Prior to 2003, the existing regulations on trade union organisations were established in 1991. During 2001, a proposal for new legislation was discussed in the tripartite Economic and Social Council (Consiliul Economic şi Social, CES), which issued a favourable opinion. However, it was only in January 2003 that parliament adopted the new Trade Unions Law (Law no. 54/2003) (RO0307101F).
Under the new law, trade unions may be set up in order to protect the rights regulated by national legislation, by the international pacts, treaties and conventions to which Romania is party, and by collective agreements, and also to uphold the professional interests of their members (social, economic, sporting and cultural).
Workers and public servants have the right to set up or join a trade union organisation. Self-employed people, members of cooperative associations, farmers and participants in vocational training courses also have the right to join a trade union organisation, without a need for any prior authorisation. Trade union membership is forbidden for public officials, magistrates and military personnel employed by the Ministry of National Defence (Ministerul Apărării Naţionale, MAN), the Ministry of Public Administration and Interior (Ministerul Administraţiei Publice si Internelor, MAPI), the Ministry of Justice (Ministerul Justiţiei, MJ), the Romanian Intelligence Service (Serviciul Român de Informaţii, SRI), the Guard and Protection Service (Serviciul de Protecţie si Pază, SPP), the Foreign Intelligence Service (Serviciul de Informaţii Externe, SIE) and the Special Telecommunications Service (Serviciul de Telecomunicaţii Speciale, STS).
The establishment, organisation and functioning of trade unions are ruled by their statutes. According to the law, unions are independent organisations, comprising at least 15 individuals working in the same field or industry, but not necessarily for the same employer. This last provision was introduced as a response to criticisms of the former law for restricting trade unions in the emerging private sector, which mainly consists of small and medium-sized enterprises. Other new provisions include the following:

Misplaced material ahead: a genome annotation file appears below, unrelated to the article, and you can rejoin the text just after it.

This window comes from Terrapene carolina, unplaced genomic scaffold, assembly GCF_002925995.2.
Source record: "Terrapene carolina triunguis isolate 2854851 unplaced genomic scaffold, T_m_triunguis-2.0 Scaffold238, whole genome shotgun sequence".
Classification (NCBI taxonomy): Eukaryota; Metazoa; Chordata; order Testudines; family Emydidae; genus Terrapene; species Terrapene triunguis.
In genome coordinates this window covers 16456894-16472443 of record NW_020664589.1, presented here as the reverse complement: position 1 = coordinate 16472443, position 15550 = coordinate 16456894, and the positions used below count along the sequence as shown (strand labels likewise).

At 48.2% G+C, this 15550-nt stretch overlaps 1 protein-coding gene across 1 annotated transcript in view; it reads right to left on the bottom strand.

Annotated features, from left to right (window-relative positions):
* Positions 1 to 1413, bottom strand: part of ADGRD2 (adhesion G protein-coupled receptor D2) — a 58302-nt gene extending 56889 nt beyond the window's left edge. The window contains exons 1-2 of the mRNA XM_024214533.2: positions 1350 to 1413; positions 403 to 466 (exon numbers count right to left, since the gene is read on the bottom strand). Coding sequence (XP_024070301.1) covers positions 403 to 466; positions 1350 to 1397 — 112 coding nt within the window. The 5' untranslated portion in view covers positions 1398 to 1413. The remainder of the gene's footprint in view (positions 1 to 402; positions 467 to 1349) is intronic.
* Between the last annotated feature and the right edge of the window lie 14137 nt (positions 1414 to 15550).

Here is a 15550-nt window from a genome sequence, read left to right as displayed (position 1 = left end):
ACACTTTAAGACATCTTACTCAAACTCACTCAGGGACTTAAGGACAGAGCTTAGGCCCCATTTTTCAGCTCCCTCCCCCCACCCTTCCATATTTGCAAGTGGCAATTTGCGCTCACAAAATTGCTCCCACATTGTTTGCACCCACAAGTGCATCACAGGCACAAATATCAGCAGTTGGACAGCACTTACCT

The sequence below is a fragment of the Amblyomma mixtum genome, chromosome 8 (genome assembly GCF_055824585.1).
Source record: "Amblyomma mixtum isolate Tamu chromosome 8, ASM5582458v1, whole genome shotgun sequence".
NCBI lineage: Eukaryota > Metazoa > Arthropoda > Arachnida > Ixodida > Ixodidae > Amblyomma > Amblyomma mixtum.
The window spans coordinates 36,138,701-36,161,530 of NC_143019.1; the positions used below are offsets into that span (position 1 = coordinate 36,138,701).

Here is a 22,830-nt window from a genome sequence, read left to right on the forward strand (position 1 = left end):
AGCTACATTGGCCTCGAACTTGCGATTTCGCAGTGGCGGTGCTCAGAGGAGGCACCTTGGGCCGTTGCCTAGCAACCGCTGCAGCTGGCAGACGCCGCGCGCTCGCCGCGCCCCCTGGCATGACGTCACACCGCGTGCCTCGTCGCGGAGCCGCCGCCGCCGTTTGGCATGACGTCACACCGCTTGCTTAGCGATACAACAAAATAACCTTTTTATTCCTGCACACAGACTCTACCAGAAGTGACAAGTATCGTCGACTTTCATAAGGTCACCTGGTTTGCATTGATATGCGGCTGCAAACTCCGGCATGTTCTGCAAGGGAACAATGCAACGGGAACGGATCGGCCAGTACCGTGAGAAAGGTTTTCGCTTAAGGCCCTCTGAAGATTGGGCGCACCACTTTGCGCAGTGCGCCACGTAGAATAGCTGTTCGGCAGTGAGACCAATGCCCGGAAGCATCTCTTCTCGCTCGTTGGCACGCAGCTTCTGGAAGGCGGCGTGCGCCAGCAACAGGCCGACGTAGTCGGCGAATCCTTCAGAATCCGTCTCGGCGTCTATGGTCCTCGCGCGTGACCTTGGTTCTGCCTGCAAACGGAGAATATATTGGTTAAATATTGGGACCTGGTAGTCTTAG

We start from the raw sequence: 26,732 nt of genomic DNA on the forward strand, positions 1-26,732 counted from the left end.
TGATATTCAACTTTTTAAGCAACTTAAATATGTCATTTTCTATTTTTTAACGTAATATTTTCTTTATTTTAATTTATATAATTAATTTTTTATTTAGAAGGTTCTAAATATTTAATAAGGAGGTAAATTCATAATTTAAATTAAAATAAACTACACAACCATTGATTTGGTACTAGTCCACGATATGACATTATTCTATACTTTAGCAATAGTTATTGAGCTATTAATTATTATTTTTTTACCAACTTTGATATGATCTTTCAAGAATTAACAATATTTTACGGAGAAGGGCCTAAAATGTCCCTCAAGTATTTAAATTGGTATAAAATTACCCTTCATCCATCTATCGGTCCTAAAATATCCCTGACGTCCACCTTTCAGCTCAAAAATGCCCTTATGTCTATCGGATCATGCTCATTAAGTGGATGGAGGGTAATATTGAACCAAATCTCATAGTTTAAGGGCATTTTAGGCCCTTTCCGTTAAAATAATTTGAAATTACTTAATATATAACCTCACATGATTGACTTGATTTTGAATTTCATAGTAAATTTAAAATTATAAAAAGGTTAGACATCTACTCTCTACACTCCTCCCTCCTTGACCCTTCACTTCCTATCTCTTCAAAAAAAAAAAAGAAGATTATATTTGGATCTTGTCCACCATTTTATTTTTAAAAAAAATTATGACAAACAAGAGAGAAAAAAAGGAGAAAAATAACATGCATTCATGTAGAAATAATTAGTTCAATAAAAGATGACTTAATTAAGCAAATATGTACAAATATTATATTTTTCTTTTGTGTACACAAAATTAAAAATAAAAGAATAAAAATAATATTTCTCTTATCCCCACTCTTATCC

- trade unions’ rights include the right to bring a court action to defend the interests of any of their members, even without power of attorney;
- elected trade union representatives cannot be dismissed during their term of office and for a period of two years beyond the end of their term; and
- employers are under an obligation to invite trade union representatives to board meetings. Resolutions carried by the board of directors must be notified to the trade unions within 48 hours of being passed.
Economic and Social Council
The tripartite Economic and Social Council (CES) was first established in 1997 by the adoption of Law no. 109. In October 2002, the social partners issued an opinion on a proposal to amend the old regulations and on 28 February 2003 parliament adopted a new law on the organisation and functioning of the CES (Law no. 58/2003).
According to this law, the CES examines the economic and social situation of the country and make recommendations to the government and parliament on the following themes:
- the restructuring and development of the national economy;
- the privatisation, functioning and increased competitiveness of economic operators;
- labour relations and wage policies;
- social and health protection;
- education, research and culture; and
- monetary, financial, fiscal and incomes policies.
Correspondingly, six permanent commissions are constituted, one for each of the themes listed above, and other temporary commissions may also be set up to cover different topics of economic and social interest. The permanent or temporary commissions are composed of at least nine members, with equal representation for each of the three parties.
A new provision is that the CES is now authorised to issue opinions on draft programmes and strategies not embodied in laws, prior to their adoption. It is mandatory for the initiators of draft laws and draft programmes and strategies not embodied in draft laws, relevant for the fields mentioned above, to request the advisory opinion of the CES, before their adoption.